The Finance Committee was discussing a staff proposal to sign four 20-year contracts with the energy firm Ameresco, which is planning to build four landfills in the Central Valley and capture and burn methane at those landfills to generate electricity. The Utilities Department negotiated the $284.5 million contract over the past few months as part of its effort to increase the city's renewable-energy portfolio.
Ameresco, which currently supplies 9 percent of the city's electricity from five existing landfill-gas power plants, hopes to start building the four new ones before the end of this year. The landfills would provide up to 166,000 megawatt-hours per year of energy.
But committee members balked at the staff proposal, citing uncertainty over energy prices and the prospect of rapid technological change. Instead, the committee said the city should re-evaluate, and possibly lower, Palo Alto's renewable-energy goals.
Councilman Greg Scharff said he was concerned about locking the city into a 20-year contract given the unpredictable fluctuations of energy prices. He also said he was concerned about all of the city's renewable power, with the exception of wind, coming from one company.
If the city were to sign the contracts, 21 percent of Palo Alto's total electricity supply (and 64 percent of its renewable energy) would come from Ameresco.
The contracts would have helped the city achieve its official goal of getting 33 percent of its energy from renewable sources by 2015 — a target the City Council adopted in 2007. The council also specified that the Utilities Department achieve this target without increasing electricity rates by more than 0.5 cents per kilowatt-hour.
Tom Kabat, the Utility Department's senior resource originator, said the four Ameresco contracts beat out 38 other proposals the city received from renewable-energy providers. The new contracts with Ameresco would have increased rates by slightly less than 0.5 cents per kilowatt-hour, falling just under the city's threshold.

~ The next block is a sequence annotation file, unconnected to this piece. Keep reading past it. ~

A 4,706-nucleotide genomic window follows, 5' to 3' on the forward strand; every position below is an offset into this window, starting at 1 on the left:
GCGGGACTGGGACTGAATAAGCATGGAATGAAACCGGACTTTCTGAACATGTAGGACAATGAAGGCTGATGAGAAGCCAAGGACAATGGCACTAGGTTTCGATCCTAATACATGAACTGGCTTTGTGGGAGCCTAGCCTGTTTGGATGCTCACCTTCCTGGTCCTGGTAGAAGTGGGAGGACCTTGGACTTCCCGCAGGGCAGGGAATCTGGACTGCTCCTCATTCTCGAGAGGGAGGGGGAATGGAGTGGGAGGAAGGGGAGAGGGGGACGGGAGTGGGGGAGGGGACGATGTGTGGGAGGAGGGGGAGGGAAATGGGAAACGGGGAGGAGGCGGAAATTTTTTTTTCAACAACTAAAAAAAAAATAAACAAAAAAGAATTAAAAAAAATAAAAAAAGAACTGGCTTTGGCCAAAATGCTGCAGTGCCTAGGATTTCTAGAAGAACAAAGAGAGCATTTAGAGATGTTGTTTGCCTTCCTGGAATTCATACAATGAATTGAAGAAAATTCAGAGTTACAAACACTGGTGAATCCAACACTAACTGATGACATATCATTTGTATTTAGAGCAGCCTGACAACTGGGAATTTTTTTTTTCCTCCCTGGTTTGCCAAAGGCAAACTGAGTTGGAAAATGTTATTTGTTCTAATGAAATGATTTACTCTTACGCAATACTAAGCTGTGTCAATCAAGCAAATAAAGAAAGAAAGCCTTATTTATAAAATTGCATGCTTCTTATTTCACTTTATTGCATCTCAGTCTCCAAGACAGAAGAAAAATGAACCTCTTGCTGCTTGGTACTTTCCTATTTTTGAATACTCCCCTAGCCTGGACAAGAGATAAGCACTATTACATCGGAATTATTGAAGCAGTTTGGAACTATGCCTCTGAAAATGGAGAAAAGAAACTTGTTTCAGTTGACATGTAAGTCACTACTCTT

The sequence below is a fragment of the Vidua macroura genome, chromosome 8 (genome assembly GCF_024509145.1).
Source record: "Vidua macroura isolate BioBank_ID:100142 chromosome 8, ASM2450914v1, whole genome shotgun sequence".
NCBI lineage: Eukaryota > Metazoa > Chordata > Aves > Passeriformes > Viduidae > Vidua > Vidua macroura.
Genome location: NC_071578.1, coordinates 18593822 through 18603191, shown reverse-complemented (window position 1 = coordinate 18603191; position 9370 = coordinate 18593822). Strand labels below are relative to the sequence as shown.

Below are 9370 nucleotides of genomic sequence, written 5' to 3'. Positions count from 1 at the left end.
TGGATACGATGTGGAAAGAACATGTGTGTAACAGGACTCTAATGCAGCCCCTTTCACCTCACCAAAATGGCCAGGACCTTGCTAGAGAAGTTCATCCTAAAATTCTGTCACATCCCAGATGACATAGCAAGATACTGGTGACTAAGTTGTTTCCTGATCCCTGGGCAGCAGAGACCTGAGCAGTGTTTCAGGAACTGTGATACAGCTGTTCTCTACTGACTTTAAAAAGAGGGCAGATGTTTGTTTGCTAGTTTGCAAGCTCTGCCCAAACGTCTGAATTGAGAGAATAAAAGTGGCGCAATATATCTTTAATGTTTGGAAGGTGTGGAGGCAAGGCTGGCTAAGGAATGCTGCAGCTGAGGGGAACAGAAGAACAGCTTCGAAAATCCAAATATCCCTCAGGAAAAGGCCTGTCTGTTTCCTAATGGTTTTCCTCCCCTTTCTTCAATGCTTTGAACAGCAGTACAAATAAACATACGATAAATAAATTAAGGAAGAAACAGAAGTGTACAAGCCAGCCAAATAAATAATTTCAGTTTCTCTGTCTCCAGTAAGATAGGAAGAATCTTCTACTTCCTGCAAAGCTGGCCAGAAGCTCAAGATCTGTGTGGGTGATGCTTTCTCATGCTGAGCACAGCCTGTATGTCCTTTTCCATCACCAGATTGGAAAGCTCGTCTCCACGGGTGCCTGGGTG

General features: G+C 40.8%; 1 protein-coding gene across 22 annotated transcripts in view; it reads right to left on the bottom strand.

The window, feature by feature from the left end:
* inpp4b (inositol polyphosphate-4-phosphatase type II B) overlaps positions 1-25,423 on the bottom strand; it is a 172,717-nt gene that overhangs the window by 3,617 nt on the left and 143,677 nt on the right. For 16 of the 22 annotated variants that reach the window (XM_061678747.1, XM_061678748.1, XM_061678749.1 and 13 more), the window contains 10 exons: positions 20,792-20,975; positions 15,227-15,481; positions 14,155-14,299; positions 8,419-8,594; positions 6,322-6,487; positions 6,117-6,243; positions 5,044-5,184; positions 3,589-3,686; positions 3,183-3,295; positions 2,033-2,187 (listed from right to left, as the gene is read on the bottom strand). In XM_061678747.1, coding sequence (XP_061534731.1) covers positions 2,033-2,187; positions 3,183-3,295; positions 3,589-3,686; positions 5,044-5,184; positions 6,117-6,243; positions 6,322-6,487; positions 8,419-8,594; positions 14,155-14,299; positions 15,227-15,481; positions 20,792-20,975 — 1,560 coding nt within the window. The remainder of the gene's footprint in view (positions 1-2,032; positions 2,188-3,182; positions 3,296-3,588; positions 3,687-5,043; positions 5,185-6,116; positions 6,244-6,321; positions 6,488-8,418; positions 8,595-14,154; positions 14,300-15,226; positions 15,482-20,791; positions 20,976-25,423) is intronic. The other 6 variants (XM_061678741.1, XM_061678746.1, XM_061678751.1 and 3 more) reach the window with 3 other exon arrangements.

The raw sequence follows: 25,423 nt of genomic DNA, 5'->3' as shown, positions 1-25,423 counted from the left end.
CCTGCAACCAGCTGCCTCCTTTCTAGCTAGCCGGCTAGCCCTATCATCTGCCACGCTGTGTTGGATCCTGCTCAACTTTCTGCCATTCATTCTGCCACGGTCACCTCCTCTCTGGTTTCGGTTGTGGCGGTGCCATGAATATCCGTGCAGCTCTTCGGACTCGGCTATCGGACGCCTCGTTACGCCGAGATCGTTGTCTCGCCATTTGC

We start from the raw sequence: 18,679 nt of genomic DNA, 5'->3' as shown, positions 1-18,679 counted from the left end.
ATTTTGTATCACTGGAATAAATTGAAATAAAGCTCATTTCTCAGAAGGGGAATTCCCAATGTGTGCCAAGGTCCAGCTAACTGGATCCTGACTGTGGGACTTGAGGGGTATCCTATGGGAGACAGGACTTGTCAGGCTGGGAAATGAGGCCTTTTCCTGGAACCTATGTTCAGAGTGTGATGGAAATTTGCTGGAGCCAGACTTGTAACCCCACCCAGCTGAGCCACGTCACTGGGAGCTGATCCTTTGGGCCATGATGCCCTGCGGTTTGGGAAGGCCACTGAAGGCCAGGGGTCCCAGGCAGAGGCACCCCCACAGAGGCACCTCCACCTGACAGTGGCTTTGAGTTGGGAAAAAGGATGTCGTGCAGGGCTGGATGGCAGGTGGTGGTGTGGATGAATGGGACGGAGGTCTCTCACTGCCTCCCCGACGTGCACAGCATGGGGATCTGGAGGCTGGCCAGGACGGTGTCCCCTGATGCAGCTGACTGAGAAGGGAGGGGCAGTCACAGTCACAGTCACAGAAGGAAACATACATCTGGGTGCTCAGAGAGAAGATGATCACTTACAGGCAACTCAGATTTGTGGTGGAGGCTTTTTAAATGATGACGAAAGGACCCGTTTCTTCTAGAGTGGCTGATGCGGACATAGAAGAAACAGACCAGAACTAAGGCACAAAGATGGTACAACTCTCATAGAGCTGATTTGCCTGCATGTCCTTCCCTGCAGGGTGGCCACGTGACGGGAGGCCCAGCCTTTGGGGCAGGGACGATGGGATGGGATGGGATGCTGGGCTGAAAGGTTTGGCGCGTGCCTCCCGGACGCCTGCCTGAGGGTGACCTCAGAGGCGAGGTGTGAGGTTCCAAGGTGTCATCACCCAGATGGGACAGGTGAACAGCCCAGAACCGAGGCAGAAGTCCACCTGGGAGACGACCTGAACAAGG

The four contracts would have raised Palo Alto's electricity rates by about 4 percent, according to a staff report.
But Scharff suggested that the city is focusing too much on its renewable goals and not enough on utility rates. If local electricity bills become higher than those in surrounding cities, residents will start to wonder why the city needs a utilities department in the first place, he said.
Palo Alto's average residential electric bill is currently about $76 a month, compared to $105 in Redwood City, Mountain View and Menlo Park, which get their electricity from PG&E.
Scharff also proposed that the city move its target date for 33 percent renewable energy from 2015 to 2020 to make it align with proposed state mandates.
Vice Mayor Sid Espinosa and Councilman Greg Schmid shared Sharff's view and agreed that the city needs to review its energy goals. But Espinosa also acknowledged that not signing the contracts could ultimately prove costly.
Ameresco has indicated that it needs to start construction by the end of this year to qualify for federal-stimulus funding. Staff said delaying the signing of the contract would jeopardize the "attractive pricing" in it.
"We may very well be shooting ourselves in the foot by coming back with another contract in however many months that costs a lot more and might not make financial sense," Espinosa said.
Palo Alto currently gets about 18 percent of its electricity from renewable sources, a number that is expected to go up to 21 percent in 2012 because of other energy agreements. The city gets renewable energy through two wind-power contracts and from five other Ameresco landfills.
The company is planning to start building the four new landfills by the end of this year and have them produce energy by 2013.